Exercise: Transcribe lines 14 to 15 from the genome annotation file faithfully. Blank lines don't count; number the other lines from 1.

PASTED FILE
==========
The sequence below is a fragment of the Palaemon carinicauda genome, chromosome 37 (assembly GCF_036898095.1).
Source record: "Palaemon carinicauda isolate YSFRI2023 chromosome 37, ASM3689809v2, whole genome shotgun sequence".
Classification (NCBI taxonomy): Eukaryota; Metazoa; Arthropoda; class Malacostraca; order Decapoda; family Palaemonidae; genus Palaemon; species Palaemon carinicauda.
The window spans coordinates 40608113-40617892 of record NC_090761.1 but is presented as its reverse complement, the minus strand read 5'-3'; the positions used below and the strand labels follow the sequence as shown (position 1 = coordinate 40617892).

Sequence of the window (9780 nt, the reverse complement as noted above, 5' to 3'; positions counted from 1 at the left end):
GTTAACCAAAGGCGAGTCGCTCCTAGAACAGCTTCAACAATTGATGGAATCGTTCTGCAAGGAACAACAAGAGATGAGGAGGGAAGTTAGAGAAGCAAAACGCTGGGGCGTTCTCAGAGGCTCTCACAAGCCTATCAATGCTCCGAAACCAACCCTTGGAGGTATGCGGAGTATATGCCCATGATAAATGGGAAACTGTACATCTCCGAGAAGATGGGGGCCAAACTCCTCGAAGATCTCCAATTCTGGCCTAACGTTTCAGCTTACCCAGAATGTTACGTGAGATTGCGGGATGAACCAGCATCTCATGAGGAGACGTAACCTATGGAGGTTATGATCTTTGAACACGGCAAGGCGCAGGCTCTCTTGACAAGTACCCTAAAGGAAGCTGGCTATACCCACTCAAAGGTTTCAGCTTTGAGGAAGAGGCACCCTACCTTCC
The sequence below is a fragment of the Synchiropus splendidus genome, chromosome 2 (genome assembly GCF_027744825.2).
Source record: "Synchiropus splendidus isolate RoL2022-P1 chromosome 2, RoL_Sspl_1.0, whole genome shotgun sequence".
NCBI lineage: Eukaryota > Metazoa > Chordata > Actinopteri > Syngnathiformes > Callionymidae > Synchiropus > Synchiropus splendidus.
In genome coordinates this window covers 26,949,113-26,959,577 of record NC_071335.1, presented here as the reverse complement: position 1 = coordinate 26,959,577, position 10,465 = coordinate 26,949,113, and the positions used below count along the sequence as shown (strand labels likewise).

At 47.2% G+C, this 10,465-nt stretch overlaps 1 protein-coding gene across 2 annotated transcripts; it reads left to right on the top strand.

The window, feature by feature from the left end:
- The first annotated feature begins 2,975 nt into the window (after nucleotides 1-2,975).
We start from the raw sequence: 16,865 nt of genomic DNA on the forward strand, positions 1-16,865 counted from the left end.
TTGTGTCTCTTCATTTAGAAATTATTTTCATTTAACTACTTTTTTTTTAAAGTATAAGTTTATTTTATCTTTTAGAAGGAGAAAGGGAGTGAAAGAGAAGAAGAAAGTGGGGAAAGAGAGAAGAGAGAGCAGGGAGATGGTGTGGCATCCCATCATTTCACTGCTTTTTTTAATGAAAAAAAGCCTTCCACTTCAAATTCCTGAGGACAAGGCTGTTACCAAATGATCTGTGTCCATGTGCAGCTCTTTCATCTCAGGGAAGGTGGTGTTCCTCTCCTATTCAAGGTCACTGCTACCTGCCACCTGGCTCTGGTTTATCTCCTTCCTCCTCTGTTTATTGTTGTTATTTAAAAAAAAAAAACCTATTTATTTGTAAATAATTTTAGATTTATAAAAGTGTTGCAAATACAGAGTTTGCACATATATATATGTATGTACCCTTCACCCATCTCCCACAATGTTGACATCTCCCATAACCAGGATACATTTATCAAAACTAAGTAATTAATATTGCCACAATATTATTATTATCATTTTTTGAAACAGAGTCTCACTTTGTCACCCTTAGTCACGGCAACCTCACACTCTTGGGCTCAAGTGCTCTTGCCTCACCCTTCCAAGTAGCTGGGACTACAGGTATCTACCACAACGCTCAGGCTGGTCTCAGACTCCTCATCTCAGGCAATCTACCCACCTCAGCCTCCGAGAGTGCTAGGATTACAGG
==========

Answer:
We start from the raw sequence: 16,865 nt of genomic DNA on the forward strand, positions 1-16,865 counted from the left end.
TTGTGTCTCTTCATTTAGAAATTATTTTCATTTAACTACTTTTTTTTTAAAGTATAAGTTTATTTTATCTTTTAGAAGGAGAAAGGGAGTGAAAGAGAAGAAGAAAGTGGGGAAAGAGAGAAGAGAGAGCAGGGAGATGGTGTGGCATCCCATCATTTCACTGCTTTTTTTAATGAAAAAAAGCCTTCCACTTCAAATTCCTGAGGACAAGGCTGTTACCAAATGATCTGTGTCCATGTGCAGCTCTTTCATCTCAGGGAAGGTGGTGTTCCTCTCCTATTCAAGGTCACTGCTACCTGCCACCTGGCTCTGGTTTATCTCCTTCCTCCTCTGTTTATTGTTGTTATTTAAAAAAAAAAAACCTATTTATTTGTAAATAATTTTAGATTTATAAAAGTGTTGCAAATACAGAGTTTGCACATATATATATGTATGTACCCTTCACCCATCTCCCACAATGTTGACATCTCCCATAACCAGGATACATTTATCAAAACTAAGTAATTAATATTGCCACAATATTATTATTATCATTTTTTGAAACAGAGTCTCACTTTGTCACCCTTAGTCACGGCAACCTCACACTCTTGGGCTCAAGTGCTCTTGCCTCACCCTTCCAAGTAGCTGGGACTACAGGTATCTACCACAACGCTCAGGCTGGTCTCAGACTCCTCATCTCAGGCAATCTACCCACCTCAGCCTCCGAGAGTGCTAGGATTACAGG